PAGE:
November 30, 2020

Conflict Processing in Schizophrenia: Dissociable Neural Mechanisms Revealed by the N2 and Frontal Midline Theta

Deficits in executive control have long been regarded as one of the hallmark cognitive characteristics in people with schizophrenia (SZ), and current neurocognitive models of SZ generally regard the dysfunctional anterior cingulate cortex (ACC) as the possible neural mechanism. This however, contrasts with recent studies showing that conflict processing, a key component of executive functions that relies on ACC, remains relatively intact in SZ. The current study aimed to investigate this issue through two well-known electrophysiological signatures of conflict processing that have been suggested to origin from ACC, i.e., the N2 component of event-related potentials (ERPs) and frontal midline theta (FM{theta}) oscillations. We recorded 64-channel scalp electroencephalography from 29 SZ (17 women; mean age: 30.4 years) and 31 healthy control subjects (HC; 17 women; mean age: 29.1 years) performing a modified flanker task. Behavioral data revealed no significant differences in flanker conflict effects (lower accuracy and longer reaction time in incongruent trials than in congruent trials) between HC and SZ. Trial-averaged ERP and spectral analysis suggested that both N2 and FM{theta} were significantly impaired in SZ relative to HC. Furthermore, by sorting incongruent trials according to their reaction times within individual subjects, we found that the trial-by-trial modulation of N2 (larger amplitude and longer latency in slower trials) which was observed and localized in ACC in HC was totally absent in SZ. By contrast, the trial-by-trial modulation of FM{theta} (larger power in slower trials) was observed and localized in ACC in both groups, despite a relatively smaller magnitude in SZ. Notably, such trial-by-trial FM{theta} modulation was only present in incongruent trials that demanded conflict processing. Taken together, our results not only support the idea that FM{theta}, not N2, serves as the neural substrate of conflict processing in SZ, but also provide novel insights into the functional roles of ACC during executive control, enriching the current neurocognitive models of SZ.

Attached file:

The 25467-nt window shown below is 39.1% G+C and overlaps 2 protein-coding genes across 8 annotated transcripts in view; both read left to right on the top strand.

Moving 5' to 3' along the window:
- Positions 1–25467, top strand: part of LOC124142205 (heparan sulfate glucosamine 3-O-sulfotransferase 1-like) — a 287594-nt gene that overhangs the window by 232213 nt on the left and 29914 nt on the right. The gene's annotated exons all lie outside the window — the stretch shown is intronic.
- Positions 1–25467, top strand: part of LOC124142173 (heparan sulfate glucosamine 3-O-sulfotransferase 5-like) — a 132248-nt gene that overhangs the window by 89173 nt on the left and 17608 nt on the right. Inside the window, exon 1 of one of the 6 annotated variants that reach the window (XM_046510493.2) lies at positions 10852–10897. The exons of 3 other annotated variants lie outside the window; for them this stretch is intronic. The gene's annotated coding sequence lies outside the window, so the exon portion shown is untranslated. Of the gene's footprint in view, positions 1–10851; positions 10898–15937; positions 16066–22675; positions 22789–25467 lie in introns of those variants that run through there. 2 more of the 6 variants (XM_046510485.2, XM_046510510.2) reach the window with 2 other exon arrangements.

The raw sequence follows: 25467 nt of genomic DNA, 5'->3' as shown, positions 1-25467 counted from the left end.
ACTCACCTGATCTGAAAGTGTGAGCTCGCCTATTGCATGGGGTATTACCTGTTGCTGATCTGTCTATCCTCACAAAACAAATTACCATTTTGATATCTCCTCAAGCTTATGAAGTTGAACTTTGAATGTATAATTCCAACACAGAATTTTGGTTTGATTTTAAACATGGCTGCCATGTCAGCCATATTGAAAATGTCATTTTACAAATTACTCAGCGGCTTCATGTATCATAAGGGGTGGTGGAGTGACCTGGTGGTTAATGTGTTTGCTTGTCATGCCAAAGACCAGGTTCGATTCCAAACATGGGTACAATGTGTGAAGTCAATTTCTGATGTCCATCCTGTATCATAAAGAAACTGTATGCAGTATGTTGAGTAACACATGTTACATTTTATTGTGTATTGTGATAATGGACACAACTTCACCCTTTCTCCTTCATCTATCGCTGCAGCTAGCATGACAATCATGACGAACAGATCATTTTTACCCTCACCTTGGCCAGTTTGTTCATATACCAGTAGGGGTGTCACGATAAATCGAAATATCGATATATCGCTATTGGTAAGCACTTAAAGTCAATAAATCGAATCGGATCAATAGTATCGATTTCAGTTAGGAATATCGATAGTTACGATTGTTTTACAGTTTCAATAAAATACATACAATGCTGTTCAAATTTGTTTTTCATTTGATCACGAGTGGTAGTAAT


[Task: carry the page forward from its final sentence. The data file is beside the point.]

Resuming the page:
bioRxiv Subject Collection: Neuroscience

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